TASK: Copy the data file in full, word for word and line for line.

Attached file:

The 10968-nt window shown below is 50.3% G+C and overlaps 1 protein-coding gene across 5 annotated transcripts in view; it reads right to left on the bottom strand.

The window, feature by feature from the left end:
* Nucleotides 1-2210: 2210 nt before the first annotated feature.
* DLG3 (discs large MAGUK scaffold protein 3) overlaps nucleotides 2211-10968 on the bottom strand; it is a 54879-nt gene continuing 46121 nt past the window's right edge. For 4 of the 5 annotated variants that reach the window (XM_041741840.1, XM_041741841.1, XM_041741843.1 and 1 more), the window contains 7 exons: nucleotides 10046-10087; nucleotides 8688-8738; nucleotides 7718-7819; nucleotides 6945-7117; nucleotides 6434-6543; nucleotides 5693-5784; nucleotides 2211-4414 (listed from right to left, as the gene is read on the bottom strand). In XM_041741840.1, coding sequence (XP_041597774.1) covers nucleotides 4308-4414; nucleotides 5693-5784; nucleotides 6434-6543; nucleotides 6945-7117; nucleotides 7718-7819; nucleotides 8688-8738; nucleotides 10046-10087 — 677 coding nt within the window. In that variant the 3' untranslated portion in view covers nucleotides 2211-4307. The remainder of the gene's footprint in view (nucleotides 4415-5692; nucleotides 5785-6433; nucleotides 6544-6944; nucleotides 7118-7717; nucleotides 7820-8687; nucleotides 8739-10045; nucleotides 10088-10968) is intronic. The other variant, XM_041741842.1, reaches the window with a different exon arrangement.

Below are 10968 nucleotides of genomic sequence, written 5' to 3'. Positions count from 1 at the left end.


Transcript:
The 10968-nt window shown below is 50.3% G+C and overlaps 1 protein-coding gene across 5 annotated transcripts in view; it reads right to left on the bottom strand.

The window, feature by feature from the left end:
* Nucleotides 1-2210: 2210 nt before the first annotated feature.
* DLG3 (discs large MAGUK scaffold protein 3) overlaps nucleotides 2211-10968 on the bottom strand; it is a 54879-nt gene continuing 46121 nt past the window's right edge. For 4 of the 5 annotated variants that reach the window (XM_041741840.1, XM_041741841.1, XM_041741843.1 and 1 more), the window contains 7 exons: nucleotides 10046-10087; nucleotides 8688-8738; nucleotides 7718-7819; nucleotides 6945-7117; nucleotides 6434-6543; nucleotides 5693-5784; nucleotides 2211-4414 (listed from right to left, as the gene is read on the bottom strand). In XM_041741840.1, coding sequence (XP_041597774.1) covers nucleotides 4308-4414; nucleotides 5693-5784; nucleotides 6434-6543; nucleotides 6945-7117; nucleotides 7718-7819; nucleotides 8688-8738; nucleotides 10046-10087 — 677 coding nt within the window. In that variant the 3' untranslated portion in view covers nucleotides 2211-4307. The remainder of the gene's footprint in view (nucleotides 4415-5692; nucleotides 5785-6433; nucleotides 6544-6944; nucleotides 7118-7717; nucleotides 7820-8687; nucleotides 8739-10045; nucleotides 10088-10968) is intronic. The other variant, XM_041741842.1, reaches the window with a different exon arrangement.

Below are 10968 nucleotides of genomic sequence, written 5' to 3'. Positions count from 1 at the left end.